§ 4. Mr. Hugh Jenkins
asked the Secretary of State for the Home Department whether he will undertake that, in negotiations for entry into the Common Market, Commonwealth citizens will not be placed in a less advantageous position in relation to immigration as compared with the nationals of foreign countries.
§ Mr. Callaghan
Accession to the Treaty of Rome would of itself have no, 1425 direct effect on what we do about Commonwealth immigration into this country; we should remain free to pursue in that respect whatever policy we thought appropriate under the Commonwealth Immigrants Acts.
§ Mr. Jenkins
Is it not the case that, under Article 48 of the Treaty of Rome, the Government will be required to provide free movement of persons and services? If that is so, is it not the case that citizens of Common Market countries will enjoy free movement denied to citizens of the Commonwealth? Would not this be to the disadvantage of citizens of the Commonwealth?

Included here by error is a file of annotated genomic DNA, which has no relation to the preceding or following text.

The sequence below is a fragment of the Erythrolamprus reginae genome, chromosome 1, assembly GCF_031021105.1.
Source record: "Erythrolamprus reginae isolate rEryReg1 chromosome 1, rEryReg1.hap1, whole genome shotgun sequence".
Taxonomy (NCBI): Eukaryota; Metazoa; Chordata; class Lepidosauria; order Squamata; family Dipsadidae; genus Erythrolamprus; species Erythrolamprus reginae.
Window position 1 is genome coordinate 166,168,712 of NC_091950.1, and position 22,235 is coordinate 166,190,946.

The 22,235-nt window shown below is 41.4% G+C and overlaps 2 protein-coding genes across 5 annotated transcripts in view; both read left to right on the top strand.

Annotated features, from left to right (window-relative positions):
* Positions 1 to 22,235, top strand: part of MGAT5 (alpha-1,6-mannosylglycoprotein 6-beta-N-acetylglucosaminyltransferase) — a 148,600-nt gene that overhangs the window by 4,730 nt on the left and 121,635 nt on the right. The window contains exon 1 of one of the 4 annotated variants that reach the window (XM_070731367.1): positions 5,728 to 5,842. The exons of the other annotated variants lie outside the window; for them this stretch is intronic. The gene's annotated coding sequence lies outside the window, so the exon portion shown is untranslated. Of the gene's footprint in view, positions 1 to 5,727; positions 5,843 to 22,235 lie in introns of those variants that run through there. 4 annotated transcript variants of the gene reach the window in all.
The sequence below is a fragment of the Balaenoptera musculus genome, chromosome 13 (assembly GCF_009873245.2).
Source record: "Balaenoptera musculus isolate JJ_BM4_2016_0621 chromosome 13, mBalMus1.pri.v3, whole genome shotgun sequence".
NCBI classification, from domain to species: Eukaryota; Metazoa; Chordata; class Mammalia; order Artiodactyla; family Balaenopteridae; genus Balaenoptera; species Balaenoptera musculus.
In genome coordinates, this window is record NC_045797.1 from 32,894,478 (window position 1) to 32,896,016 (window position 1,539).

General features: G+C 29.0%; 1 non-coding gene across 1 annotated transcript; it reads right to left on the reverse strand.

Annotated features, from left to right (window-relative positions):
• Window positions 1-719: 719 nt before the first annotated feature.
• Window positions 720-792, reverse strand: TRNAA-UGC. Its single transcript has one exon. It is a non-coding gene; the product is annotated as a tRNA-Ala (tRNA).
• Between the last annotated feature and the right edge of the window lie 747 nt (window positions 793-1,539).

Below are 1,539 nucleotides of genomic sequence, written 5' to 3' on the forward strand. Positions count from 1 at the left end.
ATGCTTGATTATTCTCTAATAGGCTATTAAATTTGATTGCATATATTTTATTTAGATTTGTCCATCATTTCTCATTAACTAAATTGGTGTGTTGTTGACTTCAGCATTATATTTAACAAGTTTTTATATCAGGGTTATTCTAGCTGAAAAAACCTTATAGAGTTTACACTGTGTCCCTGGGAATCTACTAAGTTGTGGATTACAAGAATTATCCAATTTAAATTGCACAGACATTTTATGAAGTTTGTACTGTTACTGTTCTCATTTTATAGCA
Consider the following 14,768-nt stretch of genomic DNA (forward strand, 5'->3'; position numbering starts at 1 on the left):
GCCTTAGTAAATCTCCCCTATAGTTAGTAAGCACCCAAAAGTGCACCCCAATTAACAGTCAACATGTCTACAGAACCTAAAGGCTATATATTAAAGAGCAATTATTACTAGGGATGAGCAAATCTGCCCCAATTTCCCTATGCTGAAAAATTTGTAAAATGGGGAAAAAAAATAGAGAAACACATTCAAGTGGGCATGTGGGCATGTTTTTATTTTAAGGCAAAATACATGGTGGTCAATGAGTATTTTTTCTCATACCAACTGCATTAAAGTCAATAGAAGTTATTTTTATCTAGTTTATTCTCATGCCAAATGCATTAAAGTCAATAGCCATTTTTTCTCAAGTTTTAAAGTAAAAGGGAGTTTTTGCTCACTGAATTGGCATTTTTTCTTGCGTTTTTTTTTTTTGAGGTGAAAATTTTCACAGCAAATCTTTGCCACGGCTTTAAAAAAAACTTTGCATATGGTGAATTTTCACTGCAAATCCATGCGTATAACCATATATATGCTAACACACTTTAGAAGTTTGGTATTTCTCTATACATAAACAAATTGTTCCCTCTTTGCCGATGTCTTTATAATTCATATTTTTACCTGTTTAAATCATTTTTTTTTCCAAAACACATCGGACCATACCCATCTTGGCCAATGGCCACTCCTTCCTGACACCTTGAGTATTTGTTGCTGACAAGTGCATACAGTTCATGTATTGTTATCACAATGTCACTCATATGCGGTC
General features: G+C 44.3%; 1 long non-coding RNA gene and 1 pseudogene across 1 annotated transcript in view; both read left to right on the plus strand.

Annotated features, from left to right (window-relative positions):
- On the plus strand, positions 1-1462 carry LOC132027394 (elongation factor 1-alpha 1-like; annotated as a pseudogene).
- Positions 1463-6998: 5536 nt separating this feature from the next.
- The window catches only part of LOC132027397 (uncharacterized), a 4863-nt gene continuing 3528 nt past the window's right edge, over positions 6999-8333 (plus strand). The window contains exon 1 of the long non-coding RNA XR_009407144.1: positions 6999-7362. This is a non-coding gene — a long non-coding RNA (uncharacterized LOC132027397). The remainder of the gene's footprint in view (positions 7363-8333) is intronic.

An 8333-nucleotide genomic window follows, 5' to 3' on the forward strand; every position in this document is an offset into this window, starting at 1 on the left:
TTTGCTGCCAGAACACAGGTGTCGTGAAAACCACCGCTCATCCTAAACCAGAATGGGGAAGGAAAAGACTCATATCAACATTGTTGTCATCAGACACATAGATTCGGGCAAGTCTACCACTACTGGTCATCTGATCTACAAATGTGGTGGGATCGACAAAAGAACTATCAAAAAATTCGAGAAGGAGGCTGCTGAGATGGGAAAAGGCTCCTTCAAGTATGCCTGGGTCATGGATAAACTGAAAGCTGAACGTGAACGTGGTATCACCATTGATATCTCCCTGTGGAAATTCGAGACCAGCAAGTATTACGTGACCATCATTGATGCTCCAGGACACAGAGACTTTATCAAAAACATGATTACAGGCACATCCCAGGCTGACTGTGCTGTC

§ Mr. Callaghan
I do not think that it would affect what we do under the Immigration Acts. My hon. Friend has correctly stated Article 48, but there are other articles and the situation is more complex than he has been able to state in his supplementary question.
§ Sir Harmar Nicholls
But is it not the case that, under the Treaty of Rome, while we could still allow Commonwealth citizens to come in or go out as we wished, we could not keep out foreign nationals from European countries and they would have to be allowed in whatever we did in the case of Commonwealth citizens?